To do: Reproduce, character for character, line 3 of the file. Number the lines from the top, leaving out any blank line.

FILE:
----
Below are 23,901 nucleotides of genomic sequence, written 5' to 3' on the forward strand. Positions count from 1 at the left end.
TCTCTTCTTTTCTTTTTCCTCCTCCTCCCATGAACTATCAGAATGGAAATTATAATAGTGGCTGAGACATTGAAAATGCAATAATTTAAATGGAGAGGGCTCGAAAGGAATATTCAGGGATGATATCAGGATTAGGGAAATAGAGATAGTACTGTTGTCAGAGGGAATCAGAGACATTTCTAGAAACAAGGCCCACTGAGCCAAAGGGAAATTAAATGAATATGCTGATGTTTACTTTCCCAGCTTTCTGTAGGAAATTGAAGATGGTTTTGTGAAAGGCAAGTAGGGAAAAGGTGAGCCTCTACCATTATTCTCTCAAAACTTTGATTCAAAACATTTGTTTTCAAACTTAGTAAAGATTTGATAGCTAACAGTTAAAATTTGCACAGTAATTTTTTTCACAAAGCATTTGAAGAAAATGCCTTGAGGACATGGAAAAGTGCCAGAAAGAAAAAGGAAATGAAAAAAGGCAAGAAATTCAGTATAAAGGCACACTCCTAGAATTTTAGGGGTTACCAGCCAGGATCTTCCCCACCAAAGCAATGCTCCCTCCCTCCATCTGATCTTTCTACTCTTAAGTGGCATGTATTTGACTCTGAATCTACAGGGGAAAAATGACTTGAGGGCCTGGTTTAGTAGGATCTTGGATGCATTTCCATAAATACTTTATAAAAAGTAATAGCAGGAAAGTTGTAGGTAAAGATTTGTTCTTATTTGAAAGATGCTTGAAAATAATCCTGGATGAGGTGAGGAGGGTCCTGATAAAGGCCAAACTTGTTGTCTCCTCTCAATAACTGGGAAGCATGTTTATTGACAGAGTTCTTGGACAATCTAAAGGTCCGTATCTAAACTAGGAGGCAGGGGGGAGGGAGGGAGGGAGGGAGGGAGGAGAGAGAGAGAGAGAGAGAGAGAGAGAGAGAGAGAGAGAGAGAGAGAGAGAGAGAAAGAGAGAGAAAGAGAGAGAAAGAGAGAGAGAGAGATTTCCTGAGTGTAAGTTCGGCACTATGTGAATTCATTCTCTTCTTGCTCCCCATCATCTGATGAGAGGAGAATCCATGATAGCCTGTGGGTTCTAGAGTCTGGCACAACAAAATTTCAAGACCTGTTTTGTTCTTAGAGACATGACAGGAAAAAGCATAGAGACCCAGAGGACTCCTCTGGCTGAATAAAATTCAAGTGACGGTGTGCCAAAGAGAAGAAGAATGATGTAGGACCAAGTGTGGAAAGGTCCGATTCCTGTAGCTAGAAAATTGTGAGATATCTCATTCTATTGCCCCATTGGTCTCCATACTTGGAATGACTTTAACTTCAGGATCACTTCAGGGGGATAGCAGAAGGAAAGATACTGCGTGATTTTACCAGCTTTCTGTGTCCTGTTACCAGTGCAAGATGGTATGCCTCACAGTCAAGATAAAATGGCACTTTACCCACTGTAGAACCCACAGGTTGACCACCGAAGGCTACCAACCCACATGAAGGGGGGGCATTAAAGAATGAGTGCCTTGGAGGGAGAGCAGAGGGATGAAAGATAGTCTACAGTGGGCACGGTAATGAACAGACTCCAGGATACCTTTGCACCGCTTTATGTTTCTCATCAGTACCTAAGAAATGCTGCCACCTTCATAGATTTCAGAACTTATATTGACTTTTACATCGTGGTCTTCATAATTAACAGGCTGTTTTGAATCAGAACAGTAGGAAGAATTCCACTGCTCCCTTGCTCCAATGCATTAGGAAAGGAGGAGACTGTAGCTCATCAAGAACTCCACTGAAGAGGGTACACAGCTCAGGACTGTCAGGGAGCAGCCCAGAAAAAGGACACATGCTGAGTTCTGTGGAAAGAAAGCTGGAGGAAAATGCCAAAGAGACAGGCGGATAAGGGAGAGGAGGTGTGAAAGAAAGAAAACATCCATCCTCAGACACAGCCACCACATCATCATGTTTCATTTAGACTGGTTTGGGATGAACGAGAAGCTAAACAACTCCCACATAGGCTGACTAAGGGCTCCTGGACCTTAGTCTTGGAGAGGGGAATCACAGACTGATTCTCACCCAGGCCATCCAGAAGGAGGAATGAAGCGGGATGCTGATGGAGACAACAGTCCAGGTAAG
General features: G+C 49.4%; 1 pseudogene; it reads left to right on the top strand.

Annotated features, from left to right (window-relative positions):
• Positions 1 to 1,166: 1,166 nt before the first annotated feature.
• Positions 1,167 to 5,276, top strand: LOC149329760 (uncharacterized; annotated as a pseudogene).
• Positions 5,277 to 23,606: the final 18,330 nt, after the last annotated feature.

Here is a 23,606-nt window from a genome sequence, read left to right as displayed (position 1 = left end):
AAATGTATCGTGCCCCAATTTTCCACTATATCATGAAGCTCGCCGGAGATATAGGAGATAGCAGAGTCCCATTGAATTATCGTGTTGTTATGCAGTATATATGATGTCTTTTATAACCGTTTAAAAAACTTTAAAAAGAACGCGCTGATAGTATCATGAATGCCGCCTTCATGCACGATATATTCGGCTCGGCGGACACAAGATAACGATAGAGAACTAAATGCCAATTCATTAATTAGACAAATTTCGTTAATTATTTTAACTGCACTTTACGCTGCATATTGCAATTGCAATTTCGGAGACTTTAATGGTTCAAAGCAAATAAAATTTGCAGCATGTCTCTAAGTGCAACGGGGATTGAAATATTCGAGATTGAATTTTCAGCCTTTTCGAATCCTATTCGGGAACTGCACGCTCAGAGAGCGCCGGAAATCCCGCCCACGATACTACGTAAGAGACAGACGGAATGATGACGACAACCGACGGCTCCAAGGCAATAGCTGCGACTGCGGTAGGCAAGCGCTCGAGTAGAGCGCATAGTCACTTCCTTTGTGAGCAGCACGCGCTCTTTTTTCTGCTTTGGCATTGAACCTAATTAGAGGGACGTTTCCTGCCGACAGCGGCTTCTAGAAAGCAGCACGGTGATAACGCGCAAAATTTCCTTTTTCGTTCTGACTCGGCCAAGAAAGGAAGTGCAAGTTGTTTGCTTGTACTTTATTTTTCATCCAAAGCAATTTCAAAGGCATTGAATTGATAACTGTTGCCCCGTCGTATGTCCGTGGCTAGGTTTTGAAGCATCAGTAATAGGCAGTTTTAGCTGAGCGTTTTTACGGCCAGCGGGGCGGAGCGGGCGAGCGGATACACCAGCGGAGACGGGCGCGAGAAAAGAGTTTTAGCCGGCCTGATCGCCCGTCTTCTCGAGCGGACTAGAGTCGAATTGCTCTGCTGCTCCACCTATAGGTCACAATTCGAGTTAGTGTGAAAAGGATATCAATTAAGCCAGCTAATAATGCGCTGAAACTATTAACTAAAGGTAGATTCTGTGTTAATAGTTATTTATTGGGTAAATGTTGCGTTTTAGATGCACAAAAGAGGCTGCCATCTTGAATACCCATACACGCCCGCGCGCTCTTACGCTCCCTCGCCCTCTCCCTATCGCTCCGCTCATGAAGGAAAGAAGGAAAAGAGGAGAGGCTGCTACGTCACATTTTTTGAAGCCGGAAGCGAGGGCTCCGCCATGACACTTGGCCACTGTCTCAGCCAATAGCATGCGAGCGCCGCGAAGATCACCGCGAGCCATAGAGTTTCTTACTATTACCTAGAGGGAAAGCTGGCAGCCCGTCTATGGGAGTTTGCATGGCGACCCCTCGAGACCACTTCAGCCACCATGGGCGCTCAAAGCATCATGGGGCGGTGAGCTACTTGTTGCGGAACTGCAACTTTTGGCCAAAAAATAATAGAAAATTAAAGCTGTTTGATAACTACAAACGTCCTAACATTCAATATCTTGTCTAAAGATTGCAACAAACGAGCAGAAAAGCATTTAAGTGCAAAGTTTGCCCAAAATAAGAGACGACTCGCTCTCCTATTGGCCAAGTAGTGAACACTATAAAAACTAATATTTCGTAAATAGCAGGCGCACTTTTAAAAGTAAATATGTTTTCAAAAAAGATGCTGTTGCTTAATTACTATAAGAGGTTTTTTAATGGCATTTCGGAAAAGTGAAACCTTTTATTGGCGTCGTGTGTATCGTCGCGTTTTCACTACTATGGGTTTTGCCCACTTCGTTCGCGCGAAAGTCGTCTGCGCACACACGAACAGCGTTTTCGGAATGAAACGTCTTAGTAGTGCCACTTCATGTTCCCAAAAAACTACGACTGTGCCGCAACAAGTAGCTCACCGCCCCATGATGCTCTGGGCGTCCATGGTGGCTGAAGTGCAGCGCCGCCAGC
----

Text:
General features: G+C 49.4%; 1 pseudogene; it reads left to right on the top strand.